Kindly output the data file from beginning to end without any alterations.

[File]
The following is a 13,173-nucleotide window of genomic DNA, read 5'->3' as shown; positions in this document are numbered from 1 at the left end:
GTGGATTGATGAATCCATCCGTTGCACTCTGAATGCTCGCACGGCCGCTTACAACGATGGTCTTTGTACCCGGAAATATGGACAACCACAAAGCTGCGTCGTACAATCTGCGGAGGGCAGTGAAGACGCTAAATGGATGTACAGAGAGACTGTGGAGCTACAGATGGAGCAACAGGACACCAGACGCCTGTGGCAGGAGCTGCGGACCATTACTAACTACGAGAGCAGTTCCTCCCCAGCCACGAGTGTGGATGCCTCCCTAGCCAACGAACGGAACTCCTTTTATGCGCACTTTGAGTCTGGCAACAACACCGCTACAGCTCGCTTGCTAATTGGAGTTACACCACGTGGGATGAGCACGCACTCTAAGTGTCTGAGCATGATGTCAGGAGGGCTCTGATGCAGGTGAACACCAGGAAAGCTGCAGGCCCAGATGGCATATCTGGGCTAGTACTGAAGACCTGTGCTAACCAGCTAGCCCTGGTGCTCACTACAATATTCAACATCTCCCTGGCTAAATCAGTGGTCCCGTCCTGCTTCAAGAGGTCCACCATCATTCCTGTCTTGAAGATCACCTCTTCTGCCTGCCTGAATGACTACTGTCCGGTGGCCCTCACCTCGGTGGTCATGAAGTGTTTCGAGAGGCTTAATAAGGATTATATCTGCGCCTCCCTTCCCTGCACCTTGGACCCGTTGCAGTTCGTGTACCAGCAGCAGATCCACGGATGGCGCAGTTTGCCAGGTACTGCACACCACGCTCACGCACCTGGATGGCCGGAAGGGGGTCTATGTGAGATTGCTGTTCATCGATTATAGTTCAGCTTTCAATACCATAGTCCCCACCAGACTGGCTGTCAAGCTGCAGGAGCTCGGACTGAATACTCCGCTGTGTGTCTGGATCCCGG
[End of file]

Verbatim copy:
The following is a 13,173-nucleotide window of genomic DNA, read 5'->3' as shown; positions in this document are numbered from 1 at the left end:
GTGGATTGATGAATCCATCCGTTGCACTCTGAATGCTCGCACGGCCGCTTACAACGATGGTCTTTGTACCCGGAAATATGGACAACCACAAAGCTGCGTCGTACAATCTGCGGAGGGCAGTGAAGACGCTAAATGGATGTACAGAGAGACTGTGGAGCTACAGATGGAGCAACAGGACACCAGACGCCTGTGGCAGGAGCTGCGGACCATTACTAACTACGAGAGCAGTTCCTCCCCAGCCACGAGTGTGGATGCCTCCCTAGCCAACGAACGGAACTCCTTTTATGCGCACTTTGAGTCTGGCAACAACACCGCTACAGCTCGCTTGCTAATTGGAGTTACACCACGTGGGATGAGCACGCACTCTAAGTGTCTGAGCATGATGTCAGGAGGGCTCTGATGCAGGTGAACACCAGGAAAGCTGCAGGCCCAGATGGCATATCTGGGCTAGTACTGAAGACCTGTGCTAACCAGCTAGCCCTGGTGCTCACTACAATATTCAACATCTCCCTGGCTAAATCAGTGGTCCCGTCCTGCTTCAAGAGGTCCACCATCATTCCTGTCTTGAAGATCACCTCTTCTGCCTGCCTGAATGACTACTGTCCGGTGGCCCTCACCTCGGTGGTCATGAAGTGTTTCGAGAGGCTTAATAAGGATTATATCTGCGCCTCCCTTCCCTGCACCTTGGACCCGTTGCAGTTCGTGTACCAGCAGCAGATCCACGGATGGCGCAGTTTGCCAGGTACTGCACACCACGCTCACGCACCTGGATGGCCGGAAGGGGGTCTATGTGAGATTGCTGTTCATCGATTATAGTTCAGCTTTCAATACCATAGTCCCCACCAGACTGGCTGTCAAGCTGCAGGAGCTCGGACTGAATACTCCGCTGTGTGTCTGGATCCCGG